• The hero of the movie (besides Matt Damon) is science. Problem-solving, specifically, and that’s what ultimately keeps Watney alive. This is something that we need to see more of in big-budget films, if you ask me… it’s not about who’s toughest or luckiest or shoots guns or has the best kung-fu moves, it’s the most resourceful and cool-headed that come out on top here.
• Teamwork, too. That’s also a big character in The Martian. Watney may be alone on an entire planet, but our whole world is behind him.
• The vistas of Mars are beautiful. We only see the areas that Watney lives and drives around in, of course, but they highlight the rugged beauty of Mars like I’ve never seen on screen. (You can see actual images of the same areas from NASA’s MRO satellite here.) Kudos for including craters in the otherwise southwestern-style landscape, dust devils, and a crescent Phobos in the sky several times.
• NASA isn’t the bad guy. In many space films NASA is portrayed as a cold, unfeeling entity that just wants to cover stuff up or make things difficult. In The Martian we see the many divisions of NASA that have to work together to solve a dire problem, from administration to engineers to the folks who maintain the archives. Being an astronaut isn’t easy, but neither is being NASA. (Maybe Weir/Scott’s next movie can be about NASA fighting House appropriations committees for mission budgets.)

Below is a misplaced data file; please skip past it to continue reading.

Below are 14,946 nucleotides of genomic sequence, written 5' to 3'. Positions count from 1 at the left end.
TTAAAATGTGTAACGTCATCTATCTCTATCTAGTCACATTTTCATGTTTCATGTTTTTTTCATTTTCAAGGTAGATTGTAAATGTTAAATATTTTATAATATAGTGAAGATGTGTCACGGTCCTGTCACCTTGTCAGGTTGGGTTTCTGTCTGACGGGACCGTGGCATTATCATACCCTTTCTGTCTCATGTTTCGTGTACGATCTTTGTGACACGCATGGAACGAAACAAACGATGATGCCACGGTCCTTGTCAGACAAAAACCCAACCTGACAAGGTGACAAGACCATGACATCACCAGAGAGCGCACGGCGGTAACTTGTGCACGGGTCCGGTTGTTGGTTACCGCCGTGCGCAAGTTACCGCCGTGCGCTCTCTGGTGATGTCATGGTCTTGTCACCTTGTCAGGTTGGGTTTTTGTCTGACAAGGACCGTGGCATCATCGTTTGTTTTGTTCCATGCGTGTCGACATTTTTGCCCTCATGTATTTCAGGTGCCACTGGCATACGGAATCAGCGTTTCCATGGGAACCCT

• The Martian moves through (with the magic of montage, no less) a lot of the book’s sciencey sections very quickly, and leaves others out altogether. While this might seem irreverent to hardcore fans of the novel, it really helps it remain entertaining for a wider audience while keeping the run-time well below six hours (or requiring a Peter-Jacksonesque split into three films.) The book had a lot of science and engineering segments… I admit, I even glazed over in a few of them. While I missed some of the better rover-driving sequences in the film, I was OK with the abridgment. Everyone got the idea.
Most of these really are hard-fact-related, so if that doesn’t bother you then feel free to ignore the first three:
• This has been discussed several times online (and even Weir himself has said that he’d write it differently today if he could) but there are some not-quite-right science details about Mars in the film. Most notably is the portrayal of Martian storms… with just 1% of the atmospheric density that you find on Earth, a dust storm on Mars might look scary and make a big mess but you wouldn’t get blown around in it (nor would it likely throw a chunk of metal through your space suit or tip over your rocket.) Lightning could be a problem though, generated by charges but up between the fine grains of Martian sand (like ash clouds from a volcanic eruption) and you could potentially catch a fatal shock or lose sensitive electronics. Oddly enough Mars’ thin atmosphere is brought up near the end of the film, but seemingly ignored at other times.